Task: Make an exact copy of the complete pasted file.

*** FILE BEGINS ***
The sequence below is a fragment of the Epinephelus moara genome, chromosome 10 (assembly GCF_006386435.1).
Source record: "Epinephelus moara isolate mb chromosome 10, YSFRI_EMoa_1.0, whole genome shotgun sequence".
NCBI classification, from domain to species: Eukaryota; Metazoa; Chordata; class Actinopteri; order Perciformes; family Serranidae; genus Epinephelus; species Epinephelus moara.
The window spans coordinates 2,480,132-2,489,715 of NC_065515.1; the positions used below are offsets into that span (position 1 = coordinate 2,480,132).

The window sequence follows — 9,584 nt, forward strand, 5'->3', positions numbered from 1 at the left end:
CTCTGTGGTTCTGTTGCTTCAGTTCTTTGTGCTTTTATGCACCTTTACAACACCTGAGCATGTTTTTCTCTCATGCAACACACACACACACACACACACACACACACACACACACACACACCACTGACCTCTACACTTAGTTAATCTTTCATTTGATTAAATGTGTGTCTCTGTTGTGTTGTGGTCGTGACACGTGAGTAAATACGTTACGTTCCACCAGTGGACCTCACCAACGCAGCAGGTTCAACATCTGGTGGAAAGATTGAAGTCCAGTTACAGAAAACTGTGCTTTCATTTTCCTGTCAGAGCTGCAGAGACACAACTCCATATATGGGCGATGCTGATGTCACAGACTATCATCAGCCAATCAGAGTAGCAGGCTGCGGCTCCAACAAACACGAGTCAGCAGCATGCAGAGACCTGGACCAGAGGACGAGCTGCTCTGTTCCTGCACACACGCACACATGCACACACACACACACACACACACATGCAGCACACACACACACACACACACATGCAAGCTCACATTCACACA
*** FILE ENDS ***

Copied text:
The sequence below is a fragment of the Epinephelus moara genome, chromosome 10 (assembly GCF_006386435.1).
Source record: "Epinephelus moara isolate mb chromosome 10, YSFRI_EMoa_1.0, whole genome shotgun sequence".
NCBI classification, from domain to species: Eukaryota; Metazoa; Chordata; class Actinopteri; order Perciformes; family Serranidae; genus Epinephelus; species Epinephelus moara.
The window spans coordinates 2,480,132-2,489,715 of NC_065515.1; the positions used below are offsets into that span (position 1 = coordinate 2,480,132).

The window sequence follows — 9,584 nt, forward strand, 5'->3', positions numbered from 1 at the left end:
CTCTGTGGTTCTGTTGCTTCAGTTCTTTGTGCTTTTATGCACCTTTACAACACCTGAGCATGTTTTTCTCTCATGCAACACACACACACACACACACACACACACACACACACACACACACCACTGACCTCTACACTTAGTTAATCTTTCATTTGATTAAATGTGTGTCTCTGTTGTGTTGTGGTCGTGACACGTGAGTAAATACGTTACGTTCCACCAGTGGACCTCACCAACGCAGCAGGTTCAACATCTGGTGGAAAGATTGAAGTCCAGTTACAGAAAACTGTGCTTTCATTTTCCTGTCAGAGCTGCAGAGACACAACTCCATATATGGGCGATGCTGATGTCACAGACTATCATCAGCCAATCAGAGTAGCAGGCTGCGGCTCCAACAAACACGAGTCAGCAGCATGCAGAGACCTGGACCAGAGGACGAGCTGCTCTGTTCCTGCACACACGCACACATGCACACACACACACACACACACACATGCAGCACACACACACACACACACACATGCAAGCTCACATTCACACA